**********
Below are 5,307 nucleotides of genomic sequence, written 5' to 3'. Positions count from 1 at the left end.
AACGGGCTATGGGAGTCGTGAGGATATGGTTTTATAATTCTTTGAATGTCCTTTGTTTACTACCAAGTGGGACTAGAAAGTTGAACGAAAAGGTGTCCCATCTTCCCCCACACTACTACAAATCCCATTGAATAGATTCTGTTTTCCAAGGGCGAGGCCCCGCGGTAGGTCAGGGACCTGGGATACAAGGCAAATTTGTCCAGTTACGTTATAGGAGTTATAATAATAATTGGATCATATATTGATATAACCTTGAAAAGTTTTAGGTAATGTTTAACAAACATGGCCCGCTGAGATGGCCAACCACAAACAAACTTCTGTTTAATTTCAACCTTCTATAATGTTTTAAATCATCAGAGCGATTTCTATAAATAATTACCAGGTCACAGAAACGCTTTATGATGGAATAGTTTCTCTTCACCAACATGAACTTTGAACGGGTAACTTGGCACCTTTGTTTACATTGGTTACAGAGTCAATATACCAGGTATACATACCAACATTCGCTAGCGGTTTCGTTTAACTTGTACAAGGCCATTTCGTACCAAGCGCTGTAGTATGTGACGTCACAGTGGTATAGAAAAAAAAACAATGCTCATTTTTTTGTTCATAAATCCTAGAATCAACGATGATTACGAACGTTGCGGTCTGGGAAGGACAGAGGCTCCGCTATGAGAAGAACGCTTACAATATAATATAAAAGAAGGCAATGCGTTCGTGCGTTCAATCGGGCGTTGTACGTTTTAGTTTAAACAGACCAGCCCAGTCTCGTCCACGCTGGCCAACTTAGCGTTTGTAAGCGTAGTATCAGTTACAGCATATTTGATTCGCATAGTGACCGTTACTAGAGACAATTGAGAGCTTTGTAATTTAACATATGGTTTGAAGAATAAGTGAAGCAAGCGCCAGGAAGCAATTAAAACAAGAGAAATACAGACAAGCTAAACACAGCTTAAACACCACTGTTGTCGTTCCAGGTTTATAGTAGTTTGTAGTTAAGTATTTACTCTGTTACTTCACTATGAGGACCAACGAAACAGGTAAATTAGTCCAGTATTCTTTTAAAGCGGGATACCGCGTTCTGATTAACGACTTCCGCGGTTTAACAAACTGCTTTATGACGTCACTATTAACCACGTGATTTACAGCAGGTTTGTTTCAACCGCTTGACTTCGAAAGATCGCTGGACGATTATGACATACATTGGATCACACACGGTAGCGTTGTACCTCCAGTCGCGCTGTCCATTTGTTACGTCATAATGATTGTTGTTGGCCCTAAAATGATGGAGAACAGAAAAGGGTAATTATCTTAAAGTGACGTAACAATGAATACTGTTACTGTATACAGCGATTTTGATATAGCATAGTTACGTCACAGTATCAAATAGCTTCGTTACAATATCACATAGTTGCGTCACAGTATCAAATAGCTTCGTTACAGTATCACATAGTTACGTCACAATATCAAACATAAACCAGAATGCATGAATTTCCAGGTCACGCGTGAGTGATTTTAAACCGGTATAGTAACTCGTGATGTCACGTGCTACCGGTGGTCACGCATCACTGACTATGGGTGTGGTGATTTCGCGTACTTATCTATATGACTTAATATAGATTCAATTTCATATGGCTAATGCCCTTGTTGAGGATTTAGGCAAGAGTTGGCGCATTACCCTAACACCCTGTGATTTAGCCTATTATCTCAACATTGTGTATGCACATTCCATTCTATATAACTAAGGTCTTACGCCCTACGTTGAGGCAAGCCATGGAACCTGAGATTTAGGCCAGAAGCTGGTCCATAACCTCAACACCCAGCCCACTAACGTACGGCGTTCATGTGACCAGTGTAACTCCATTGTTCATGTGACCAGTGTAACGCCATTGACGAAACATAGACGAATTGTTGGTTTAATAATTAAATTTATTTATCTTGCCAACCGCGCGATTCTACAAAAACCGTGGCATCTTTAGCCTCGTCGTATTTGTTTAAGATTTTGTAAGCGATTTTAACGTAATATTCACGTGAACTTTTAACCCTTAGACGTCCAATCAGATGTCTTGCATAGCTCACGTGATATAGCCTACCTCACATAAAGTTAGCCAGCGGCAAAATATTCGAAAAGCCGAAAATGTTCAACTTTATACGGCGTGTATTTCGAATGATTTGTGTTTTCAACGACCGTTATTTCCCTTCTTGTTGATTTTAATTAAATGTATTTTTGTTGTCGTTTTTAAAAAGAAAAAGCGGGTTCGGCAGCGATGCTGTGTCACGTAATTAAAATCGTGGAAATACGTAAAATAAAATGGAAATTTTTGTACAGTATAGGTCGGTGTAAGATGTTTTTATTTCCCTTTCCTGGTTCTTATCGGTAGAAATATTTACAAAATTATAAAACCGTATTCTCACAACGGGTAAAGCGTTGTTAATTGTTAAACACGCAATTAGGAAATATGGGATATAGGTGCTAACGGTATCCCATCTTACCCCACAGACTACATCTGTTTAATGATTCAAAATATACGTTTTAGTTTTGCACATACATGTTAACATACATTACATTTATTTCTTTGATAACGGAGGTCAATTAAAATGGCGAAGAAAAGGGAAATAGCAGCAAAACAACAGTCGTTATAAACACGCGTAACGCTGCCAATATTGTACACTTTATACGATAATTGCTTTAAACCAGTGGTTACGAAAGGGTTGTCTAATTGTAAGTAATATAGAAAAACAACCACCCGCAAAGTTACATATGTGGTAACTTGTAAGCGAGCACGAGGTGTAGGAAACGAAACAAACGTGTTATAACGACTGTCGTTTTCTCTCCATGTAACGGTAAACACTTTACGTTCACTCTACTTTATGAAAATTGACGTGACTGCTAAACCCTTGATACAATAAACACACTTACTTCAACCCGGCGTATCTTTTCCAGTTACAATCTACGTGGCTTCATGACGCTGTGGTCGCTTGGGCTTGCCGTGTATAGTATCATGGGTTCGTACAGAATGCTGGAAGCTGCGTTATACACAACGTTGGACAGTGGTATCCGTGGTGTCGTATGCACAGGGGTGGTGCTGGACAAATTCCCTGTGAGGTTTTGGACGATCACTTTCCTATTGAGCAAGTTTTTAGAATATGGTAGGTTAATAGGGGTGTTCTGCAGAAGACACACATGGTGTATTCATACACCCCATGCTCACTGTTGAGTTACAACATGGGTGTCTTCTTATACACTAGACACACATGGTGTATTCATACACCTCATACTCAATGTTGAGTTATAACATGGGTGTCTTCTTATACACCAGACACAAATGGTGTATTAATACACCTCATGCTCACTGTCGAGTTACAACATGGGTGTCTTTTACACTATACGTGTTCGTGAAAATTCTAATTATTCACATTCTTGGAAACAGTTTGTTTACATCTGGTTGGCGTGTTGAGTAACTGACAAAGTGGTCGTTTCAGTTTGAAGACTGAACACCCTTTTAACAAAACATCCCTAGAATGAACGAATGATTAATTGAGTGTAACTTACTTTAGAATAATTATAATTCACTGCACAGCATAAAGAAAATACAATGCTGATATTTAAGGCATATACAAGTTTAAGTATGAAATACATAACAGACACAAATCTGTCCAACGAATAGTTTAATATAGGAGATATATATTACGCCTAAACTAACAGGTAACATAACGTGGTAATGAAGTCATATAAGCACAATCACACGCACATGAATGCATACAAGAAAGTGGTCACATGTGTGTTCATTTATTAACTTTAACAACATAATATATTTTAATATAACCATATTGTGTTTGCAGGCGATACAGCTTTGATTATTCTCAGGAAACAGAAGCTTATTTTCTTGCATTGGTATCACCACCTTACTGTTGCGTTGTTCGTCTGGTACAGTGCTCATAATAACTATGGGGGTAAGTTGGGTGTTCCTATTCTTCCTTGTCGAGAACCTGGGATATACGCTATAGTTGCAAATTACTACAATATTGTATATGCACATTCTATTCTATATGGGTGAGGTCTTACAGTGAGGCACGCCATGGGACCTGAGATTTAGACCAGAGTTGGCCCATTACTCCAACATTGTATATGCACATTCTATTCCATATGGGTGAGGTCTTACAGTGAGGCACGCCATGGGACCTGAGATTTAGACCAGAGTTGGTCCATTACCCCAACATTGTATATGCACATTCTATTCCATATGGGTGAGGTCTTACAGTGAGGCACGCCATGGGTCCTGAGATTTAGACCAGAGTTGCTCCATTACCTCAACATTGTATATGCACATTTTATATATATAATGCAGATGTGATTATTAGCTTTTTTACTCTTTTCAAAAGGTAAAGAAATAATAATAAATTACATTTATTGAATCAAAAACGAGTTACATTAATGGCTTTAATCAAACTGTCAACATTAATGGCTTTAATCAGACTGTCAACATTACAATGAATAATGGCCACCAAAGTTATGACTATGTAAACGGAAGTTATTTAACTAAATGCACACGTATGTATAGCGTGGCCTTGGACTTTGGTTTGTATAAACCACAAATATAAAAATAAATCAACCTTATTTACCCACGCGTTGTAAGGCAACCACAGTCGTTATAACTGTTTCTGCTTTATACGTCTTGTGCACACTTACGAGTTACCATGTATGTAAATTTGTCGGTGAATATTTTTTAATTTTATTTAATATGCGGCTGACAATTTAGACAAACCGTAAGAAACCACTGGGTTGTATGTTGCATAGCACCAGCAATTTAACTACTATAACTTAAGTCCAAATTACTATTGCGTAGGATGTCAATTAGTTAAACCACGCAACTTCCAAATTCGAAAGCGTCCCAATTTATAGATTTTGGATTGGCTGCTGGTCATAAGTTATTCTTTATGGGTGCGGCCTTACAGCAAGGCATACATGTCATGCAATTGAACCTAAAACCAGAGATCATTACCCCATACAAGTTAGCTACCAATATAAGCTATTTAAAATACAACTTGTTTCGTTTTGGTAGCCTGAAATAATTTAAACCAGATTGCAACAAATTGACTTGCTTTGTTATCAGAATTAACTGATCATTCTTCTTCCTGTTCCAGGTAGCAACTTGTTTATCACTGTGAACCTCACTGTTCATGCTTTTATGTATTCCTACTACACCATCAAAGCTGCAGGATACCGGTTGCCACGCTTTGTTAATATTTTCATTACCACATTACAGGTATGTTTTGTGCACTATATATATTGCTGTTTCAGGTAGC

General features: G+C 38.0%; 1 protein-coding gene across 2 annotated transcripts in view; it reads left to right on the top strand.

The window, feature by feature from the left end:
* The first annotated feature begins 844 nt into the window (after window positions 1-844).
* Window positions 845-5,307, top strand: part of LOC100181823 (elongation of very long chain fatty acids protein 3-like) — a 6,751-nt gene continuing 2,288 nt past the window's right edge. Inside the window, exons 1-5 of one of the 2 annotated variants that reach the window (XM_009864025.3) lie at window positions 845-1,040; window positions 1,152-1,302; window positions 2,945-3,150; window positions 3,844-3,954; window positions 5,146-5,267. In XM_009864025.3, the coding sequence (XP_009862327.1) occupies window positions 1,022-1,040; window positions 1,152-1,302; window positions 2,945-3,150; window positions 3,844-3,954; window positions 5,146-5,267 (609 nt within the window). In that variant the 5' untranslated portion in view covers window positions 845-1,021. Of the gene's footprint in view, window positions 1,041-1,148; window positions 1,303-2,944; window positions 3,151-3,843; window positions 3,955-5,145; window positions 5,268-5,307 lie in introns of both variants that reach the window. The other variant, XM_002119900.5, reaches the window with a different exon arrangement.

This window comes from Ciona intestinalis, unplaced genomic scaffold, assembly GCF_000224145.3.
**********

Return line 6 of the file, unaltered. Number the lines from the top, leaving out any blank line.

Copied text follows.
* Window positions 845-5,307, top strand: part of LOC100181823 (elongation of very long chain fatty acids protein 3-like) — a 6,751-nt gene continuing 2,288 nt past the window's right edge. Inside the window, exons 1-5 of one of the 2 annotated variants that reach the window (XM_009864025.3) lie at window positions 845-1,040; window positions 1,152-1,302; window positions 2,945-3,150; window positions 3,844-3,954; window positions 5,146-5,267. In XM_009864025.3, the coding sequence (XP_009862327.1) occupies window positions 1,022-1,040; window positions 1,152-1,302; window positions 2,945-3,150; window positions 3,844-3,954; window positions 5,146-5,267 (609 nt within the window). In that variant the 5' untranslated portion in view covers window positions 845-1,021. Of the gene's footprint in view, window positions 1,041-1,148; window positions 1,303-2,944; window positions 3,151-3,843; window positions 3,955-5,145; window positions 5,268-5,307 lie in introns of both variants that reach the window. The other variant, XM_002119900.5, reaches the window with a different exon arrangement.